What’s the worst snack for inflammation?

Here’s what to avoid — and what to eat instead

Chronic inflammation can contribute to many health conditions, from type 2 diabetes and heart disease to digestive issues. And, not surprisingly, your diet plays a major role when it comes to inflammation, which is why it’s important to know which foods to avoid — as well as which ones can help.

If you are currently suffering from inflammation, the good news is that changing your eating habits can make a huge difference and help improve your overall health.

The worst inflammatory snack

Experts agree that our most common indulgences tend to work against us.

So, what’s the worst snack for inflammation? The short answer: anything that combines sugar and vegetable oil. High-fructose snacks like candy, pastries, sweet cereal, and cookies should be avoided, explains Jason Sane, registered dietitian and director of wellness at OHM Fitness. The combination of fructose and vegetable oils is the perfect storm for storing fat and inflammation. Not only do these foods stimulate inflammation, but they also tend to make you crave more, leading to overeating.

A study on lipids in the journal Fats in health and disease It was found that fructose had the worst effect on CRP (C-reactive protein), which is the cleanest marker of inflammation. Vegetable oils like soybean oil are full of unsaturated fats that fuel inflammation.

Related: How to Reduce Inflammation in the Body, According to Doctors

Examples of these types of snacks include granola bars, flavored yogurt, packaged fruits, and dried fruits. As you can see, many of these foods He appears Healthy, but the amount of hidden sugar is actually quite high, functional nutritionist Pooja Mahatani Says.

Sugar can signal the pancreas to release insulin, a hormone responsible for escorting glucose (or sugar) into the cell. Once glucose enters the cell, the body can convert it into energy.

However, too much sugar throughout the day can overwhelm the pancreas and disrupt this process. Dr. Mahtani adds that over time, excess sugar consumption can activate multiple inflammatory pathways in the body and lead to insulin resistance, diabetes, and weight gain.

Processed meats such as pepperoni, bacon, deli meats, hot dogs, and sausage should also be avoided.

Both red and processed types of meat are high in saturated fat, which can increase inflammation of adipose tissue. Processed meats also contain preservatives, added salt, and added sugar. Sarah Webky, RDN/LDhe explains.

One study linked processed meat to an increased bodily inflammatory response, as well as an increased risk of colon cancer. Processed meat is also closely linked to insulin resistance – which leads to an increased risk of type 2 diabetes.

Understand the different types of carbohydrates

There are two main types of carbohydrates: simple and complex.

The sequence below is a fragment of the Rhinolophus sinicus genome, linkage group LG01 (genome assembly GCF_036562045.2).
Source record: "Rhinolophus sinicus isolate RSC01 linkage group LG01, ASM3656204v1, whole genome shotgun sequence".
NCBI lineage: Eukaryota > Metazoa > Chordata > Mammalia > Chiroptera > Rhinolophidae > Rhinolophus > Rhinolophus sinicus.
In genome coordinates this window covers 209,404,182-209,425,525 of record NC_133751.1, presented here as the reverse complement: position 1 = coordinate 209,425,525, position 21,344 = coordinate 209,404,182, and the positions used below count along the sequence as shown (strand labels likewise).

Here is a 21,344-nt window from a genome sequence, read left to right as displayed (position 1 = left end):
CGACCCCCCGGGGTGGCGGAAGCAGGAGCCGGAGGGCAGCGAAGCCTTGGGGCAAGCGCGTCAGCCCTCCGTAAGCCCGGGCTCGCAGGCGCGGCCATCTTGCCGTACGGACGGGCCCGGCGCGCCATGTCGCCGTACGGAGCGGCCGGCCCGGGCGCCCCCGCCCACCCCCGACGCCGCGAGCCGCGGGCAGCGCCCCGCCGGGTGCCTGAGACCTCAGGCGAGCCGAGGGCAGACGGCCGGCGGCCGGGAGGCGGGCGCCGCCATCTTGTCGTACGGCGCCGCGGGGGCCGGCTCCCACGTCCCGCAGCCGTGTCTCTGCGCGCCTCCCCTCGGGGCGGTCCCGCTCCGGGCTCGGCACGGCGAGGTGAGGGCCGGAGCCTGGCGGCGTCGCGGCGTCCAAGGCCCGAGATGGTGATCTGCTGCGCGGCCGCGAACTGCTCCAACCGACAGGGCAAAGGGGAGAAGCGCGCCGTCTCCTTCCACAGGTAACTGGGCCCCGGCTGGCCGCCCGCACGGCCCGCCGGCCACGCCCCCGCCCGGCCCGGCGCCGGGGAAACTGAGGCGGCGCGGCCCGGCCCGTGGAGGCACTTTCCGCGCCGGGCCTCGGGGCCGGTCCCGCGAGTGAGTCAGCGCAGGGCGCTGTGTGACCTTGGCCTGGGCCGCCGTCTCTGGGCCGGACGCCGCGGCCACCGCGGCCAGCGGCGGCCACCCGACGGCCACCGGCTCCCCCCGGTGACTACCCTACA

Simple carbohydrates reach the bloodstream quickly and are found in fruits, sugars, sweets, and dairy products.

Foods that contain complex carbohydrates usually contain more important nutrients — including starches, fiber and B vitamins — than foods that contain simple carbohydrates, says Sani. There is a time and place for both. Fruit forms are simple sugar but contain nutrients and fiber that can replace the sugar.

Related: The 6 Carbs Nutritionists Want People To Eat More (Yes, Really!)

What do we eat instead

Skipping snacks may be your best bet.

I try to encourage people to eat more filling meals and avoid snacks. When you need to snack, try hard-boiled eggs, berries and other processed protein snacks with less than 10g of sugar. Snacks should be smaller forms of meals that fuel the body and regulate blood sugar. If reducing inflammation and body fat is the goal, it is safe to say that avoiding or significantly reducing simple sugars and high-fructose foods is beneficial.”

We need carbohydrates to fuel our bodies/energy. But it’s the complex carbohydrates (starches and fiber) that our bodies benefit from.

Whole, unprocessed, plant-based foods will be your best bet, Whipkey explains. What does that look like for snacks? Fruits are paired with nut butter and avocado or guacamole on whole grain toast, veggies and hummus dip.

To keep blood sugar levels steady, always pair carbs with protein and fat. Protein and fat reduce elevated blood sugar as well as insulin secretion.

Dr. Mahtani provides some examples of snacks that help stabilize blood sugar:

  • Boiled eggs with hummus

  • Apple with almond butter

  • Grain free crackers with cheese

  • Turkey and avocado roll up

  • Mixed nuts and berries

  • Greek yogurt (unflavored) with fruits

“Not only do these snacks help relieve inflammation, but they also help you stay full for longer,” says Dr. Mahtani. “I would call this a win!”

Next up: Does dairy cause inflammation? Here’s the scoop on whether or not you should give up yogurt and ice cream

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